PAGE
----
Arsene Wenger vs Gennaro Gattuso: A tale of two contrasting charactersby Chloe Beresford / 01 March 2018, 10:39Tweet
"It is our worst night in Europe," said Arsenal boss Arsene Wenger after a 4-0 battering in the first leg of Champions League last 16 tie versus Milan in 2012.
“We were punished and deservedly so. I felt we were never in the game, we were very poor offensively and defensively. It was shocking to see how we were beaten everywhere.”
The Gunners would go on to stage an impressive, if not sufficient 3-0 comeback at home in the second leg, Rossoneri goalkeeper Christian Abbiati just about managing to preserve his side’s aggregate win as the Italians advanced to the next stage.
There would be no doubt that the veteran boss Wenger would have been reminded of that defeat as the draw for this season’s Europa League round of 16 was made, Arsenal once again meeting with the San Siro giants in arguably the most exciting fixture of the round.
The opposition boss had cause to remember those fixtures in 2012 too, as former Milan midfielder Gennaro Gattuso played in both legs but – after retiring as a player in 2013 – he was appointed in the prestigious role of Coach of his former side in November 2017.
4 - Arsenal's 0-4 defeat at San Siro versus AC Milan in February 2012 is one of only four European games that they have lost by a margin of 4+ goals. Shocker. pic.twitter.com/25geG0u6EC— OptaJoe (@OptaJoe) February 23, 2018
It may have seemed like an unusual choice, but Milan had been taken over by Chinese investors last summer, the newcomers having rolled the dice with a highly unusual business plan that was centred around achieving success on the pitch.
After overachieving on a shoestring budget the year before, Vincenzo Montella had come up short in terms of uniting the expensive and newly-assembled squad at the beginning of the season, and eyebrows were raised when Gattuso was brought in to replace him.
After all, “Rino” had no previous top flight experience before he took on such a high-profile role, many expecting him to fail just as previous former players such as Pippo Inzaghi and Clarence Seedorf had done before him. Yet he has taken almost everyone by surprise in the way he has united his team, improving the performances of many in the side that had previously struggled as Milan remain unbeaten in the league throughout 2018.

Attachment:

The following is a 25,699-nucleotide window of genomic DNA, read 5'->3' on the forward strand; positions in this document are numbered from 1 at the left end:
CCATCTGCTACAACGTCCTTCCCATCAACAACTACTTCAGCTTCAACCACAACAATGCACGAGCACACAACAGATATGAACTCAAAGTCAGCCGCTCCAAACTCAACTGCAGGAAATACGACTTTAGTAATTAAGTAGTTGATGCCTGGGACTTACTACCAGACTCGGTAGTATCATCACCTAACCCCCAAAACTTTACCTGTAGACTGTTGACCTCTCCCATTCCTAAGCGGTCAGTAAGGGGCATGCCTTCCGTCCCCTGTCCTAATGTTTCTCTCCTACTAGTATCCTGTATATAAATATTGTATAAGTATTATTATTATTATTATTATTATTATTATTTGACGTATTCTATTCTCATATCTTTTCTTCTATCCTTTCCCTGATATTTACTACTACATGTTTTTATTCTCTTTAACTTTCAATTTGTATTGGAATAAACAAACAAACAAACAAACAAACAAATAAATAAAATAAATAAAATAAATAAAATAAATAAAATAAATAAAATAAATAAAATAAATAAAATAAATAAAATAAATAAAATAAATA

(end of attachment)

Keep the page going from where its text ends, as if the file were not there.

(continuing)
“To be honest, I hoped Gattuso would do well, but I wasn’t certain,” former Milan boss Carlo Ancelotti told La Gazzetta dello Sport.
“When you come in mid-season, there are always unknown quantities, doubts and obstacles to overcome. Rino did well to dribble the difficulties and have the players follow him.”
Three months in charge of the side pales into insignificance compared to Wenger’s reign with the Gunners that has lasted since 1996, but the recent record of the Italian makes for much better reading than his more experienced counterpart. Arsenal have registered just two wins in their last seven league games and have lost four of their last six outings in all competitions, managing just one clean sheet throughout that same period.
Voices of displeasure over a failure to make a change in the dugout have been consistent in North London for some time, having gradually increased in intensity even going back as far as the aforementioned defeat to Milan in 2012. Wenger may have had a string of FA Cup trophies to his name, but has failed to win a European trophy in 22 years with the club and last won the league with the famous “invincibles” side in 2003/04.
Milan may have suffered from a large dip in their usual success rate in the last few years, but Gattuso won the Champions League twice during his tenure as a player at San Siro, as recently as 2002/03 and again in 2006/07. Those memories – along with his usual grit, hunger, motivational skills and a new-found tactical awareness – may be enough to bring success over a man that has certainly been around the block more than once.